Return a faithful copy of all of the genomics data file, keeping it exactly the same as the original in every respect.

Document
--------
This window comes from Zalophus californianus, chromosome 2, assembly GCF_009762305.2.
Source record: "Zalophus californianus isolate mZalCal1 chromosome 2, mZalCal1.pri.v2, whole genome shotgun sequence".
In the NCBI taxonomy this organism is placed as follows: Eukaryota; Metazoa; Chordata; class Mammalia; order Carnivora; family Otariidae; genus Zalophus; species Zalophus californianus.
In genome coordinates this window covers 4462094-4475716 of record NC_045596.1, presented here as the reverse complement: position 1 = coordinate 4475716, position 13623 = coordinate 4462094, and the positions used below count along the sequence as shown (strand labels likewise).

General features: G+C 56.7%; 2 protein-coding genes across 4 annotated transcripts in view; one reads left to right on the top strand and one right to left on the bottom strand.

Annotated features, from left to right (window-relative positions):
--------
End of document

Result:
This window comes from Zalophus californianus, chromosome 2, assembly GCF_009762305.2.
Source record: "Zalophus californianus isolate mZalCal1 chromosome 2, mZalCal1.pri.v2, whole genome shotgun sequence".
In the NCBI taxonomy this organism is placed as follows: Eukaryota; Metazoa; Chordata; class Mammalia; order Carnivora; family Otariidae; genus Zalophus; species Zalophus californianus.
In genome coordinates this window covers 4462094-4475716 of record NC_045596.1, presented here as the reverse complement: position 1 = coordinate 4475716, position 13623 = coordinate 4462094, and the positions used below count along the sequence as shown (strand labels likewise).

General features: G+C 56.7%; 2 protein-coding genes across 4 annotated transcripts in view; one reads left to right on the top strand and one right to left on the bottom strand.

Annotated features, from left to right (window-relative positions):